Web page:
One-on-one-travel, take two

Can't wait for one-on-one travel with this girl.

Can’t wait for one-on-one travel with this girl.

A few years ago, when L was the only child in our family, I made a big deal (privately and publicly, on the predecessor to this blog) about traveling solo with just her.

We took a number of trips just the two of us. The biggest of the bunch: An epic sojourn to Beverly Hills so she could gaze upon couture dresses at fancy boutiques and get inspired to sketch some fashion of her own (she was big into art even then).

In general, there are dozens of benefits to one-on-one travel with kids. The individualized attention. The unobstructed bonding time. The out-of-the-ordinary dynamic. Logistically, however, with two little humans running around (and two very different childcare schedules), this dream is a bit more difficult to attain. How will Powerwoman and I massage the wounded ego of the child who stays at home? How do we balance childcare when one parent and one child are out of the equation? These are the kinds of questions with which we grapple.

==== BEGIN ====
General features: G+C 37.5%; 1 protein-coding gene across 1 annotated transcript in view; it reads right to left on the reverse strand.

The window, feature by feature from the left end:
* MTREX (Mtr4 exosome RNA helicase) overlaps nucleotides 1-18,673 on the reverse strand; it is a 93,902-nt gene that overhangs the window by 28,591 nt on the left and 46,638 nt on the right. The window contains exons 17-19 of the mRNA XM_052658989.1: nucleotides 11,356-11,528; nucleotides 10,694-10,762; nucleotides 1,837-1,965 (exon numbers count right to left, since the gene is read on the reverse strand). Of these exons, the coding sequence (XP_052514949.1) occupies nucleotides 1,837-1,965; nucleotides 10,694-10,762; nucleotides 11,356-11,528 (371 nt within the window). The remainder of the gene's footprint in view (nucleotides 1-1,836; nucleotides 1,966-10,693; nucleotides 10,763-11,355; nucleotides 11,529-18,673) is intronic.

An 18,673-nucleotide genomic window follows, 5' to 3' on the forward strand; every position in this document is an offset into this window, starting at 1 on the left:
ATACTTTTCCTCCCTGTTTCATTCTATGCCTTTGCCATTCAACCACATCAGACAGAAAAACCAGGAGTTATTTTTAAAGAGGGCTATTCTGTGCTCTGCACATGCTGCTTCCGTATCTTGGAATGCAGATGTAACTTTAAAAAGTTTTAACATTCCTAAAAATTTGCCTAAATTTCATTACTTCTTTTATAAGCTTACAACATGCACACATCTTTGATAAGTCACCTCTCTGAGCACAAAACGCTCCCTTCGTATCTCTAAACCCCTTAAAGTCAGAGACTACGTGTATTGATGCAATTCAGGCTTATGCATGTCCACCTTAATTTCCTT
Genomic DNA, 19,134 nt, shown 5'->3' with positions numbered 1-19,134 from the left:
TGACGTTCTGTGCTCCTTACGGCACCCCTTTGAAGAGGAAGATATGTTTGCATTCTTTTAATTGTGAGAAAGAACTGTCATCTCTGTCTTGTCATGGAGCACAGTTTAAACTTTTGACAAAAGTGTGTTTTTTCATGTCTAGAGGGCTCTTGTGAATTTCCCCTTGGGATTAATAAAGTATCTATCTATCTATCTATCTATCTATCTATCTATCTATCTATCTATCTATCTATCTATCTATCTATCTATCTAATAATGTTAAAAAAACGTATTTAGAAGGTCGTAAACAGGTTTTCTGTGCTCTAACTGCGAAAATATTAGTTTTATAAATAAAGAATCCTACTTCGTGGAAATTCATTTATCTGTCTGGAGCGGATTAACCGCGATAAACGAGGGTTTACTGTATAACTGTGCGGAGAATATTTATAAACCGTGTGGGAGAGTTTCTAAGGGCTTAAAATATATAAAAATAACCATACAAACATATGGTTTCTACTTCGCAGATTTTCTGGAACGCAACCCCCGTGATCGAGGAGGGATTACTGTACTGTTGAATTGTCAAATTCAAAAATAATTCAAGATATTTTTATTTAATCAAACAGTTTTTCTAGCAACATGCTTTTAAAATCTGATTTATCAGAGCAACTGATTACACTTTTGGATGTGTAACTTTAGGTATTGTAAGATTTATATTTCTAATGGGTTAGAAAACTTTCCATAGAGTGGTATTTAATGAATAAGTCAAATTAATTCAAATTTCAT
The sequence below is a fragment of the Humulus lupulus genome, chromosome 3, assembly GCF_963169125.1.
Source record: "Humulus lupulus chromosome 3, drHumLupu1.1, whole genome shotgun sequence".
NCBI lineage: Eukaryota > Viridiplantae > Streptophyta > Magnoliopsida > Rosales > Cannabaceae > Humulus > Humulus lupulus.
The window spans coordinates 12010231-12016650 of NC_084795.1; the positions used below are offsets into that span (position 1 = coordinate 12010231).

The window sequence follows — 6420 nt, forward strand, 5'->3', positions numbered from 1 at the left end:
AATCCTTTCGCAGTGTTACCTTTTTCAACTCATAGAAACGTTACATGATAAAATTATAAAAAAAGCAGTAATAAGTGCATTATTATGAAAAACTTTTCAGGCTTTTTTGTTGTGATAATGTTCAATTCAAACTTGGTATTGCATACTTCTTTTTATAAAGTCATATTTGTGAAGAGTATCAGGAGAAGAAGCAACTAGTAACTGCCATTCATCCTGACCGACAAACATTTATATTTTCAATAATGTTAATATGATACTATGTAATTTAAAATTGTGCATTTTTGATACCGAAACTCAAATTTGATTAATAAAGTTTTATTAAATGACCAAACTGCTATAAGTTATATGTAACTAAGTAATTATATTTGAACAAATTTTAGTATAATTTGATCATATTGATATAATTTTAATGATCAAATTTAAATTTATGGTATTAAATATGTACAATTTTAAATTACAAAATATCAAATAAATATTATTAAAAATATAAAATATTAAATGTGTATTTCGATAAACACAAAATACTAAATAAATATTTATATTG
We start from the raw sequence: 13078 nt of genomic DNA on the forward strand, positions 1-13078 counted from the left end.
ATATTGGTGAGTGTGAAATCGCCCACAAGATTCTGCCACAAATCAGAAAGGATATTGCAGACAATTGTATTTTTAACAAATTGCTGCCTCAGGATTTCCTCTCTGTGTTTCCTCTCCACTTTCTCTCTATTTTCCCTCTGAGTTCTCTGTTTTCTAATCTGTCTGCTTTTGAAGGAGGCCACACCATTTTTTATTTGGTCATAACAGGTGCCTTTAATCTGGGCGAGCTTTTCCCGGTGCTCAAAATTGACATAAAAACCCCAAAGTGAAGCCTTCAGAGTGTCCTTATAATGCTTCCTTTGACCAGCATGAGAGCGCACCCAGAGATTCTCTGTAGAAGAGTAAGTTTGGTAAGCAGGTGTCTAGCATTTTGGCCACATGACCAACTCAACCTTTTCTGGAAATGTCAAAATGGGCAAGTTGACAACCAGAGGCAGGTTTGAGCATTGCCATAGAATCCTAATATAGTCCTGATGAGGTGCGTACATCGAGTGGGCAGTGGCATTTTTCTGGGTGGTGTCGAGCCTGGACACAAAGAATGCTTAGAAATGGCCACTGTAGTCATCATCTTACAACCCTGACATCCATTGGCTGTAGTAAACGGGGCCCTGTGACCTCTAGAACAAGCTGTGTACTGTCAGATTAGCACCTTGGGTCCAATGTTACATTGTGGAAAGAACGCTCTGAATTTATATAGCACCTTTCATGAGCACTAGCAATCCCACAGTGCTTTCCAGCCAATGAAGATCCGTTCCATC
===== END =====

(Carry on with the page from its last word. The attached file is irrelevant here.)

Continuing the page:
Not that the self-doubt slows me down. On the contrary, I just booked the first one-on-one trip for me and R—an early December escape to SoCal to visit family and report a story about Legoland California.

Our plan is simple. Fly down, check in to the Legoland hotel, and spend the day with family on Friday; while away the entire day in the park on Saturday; fly home Sunday. Considering how much R loves theme parks and LEGOs and meeting new people (and airplanes and Dum-Dum lollipops on airplanes), I’d say we’re in for a good time.

Not that the plan could have played out any other way; we couldn’t have taken L, even if we wanted to. For starters, she has school on Fridays, and we would have had to pull her out (which Powerwoman and I agree is not a good idea right now). More important, after this past summer’s back-to-back Hawaii and Disney World trips, L declared that she didn’t want to fly for a year, and Powerwoman and I don’t want to force the issue. (This is most definitely another blog post for another time, folks.)

Yes, it’s a bummer we all can’t travel together on this adventure. At the same time, it’s a treat to be able to bask in solo travel time with only one of my kids. I think one-on-one travel time with each child is an important part of life as a parent of multiple children.

Finally, after three years, I’m delighted to give R that chance.

To what extent do you prioritize one-on-one travel with your kids?

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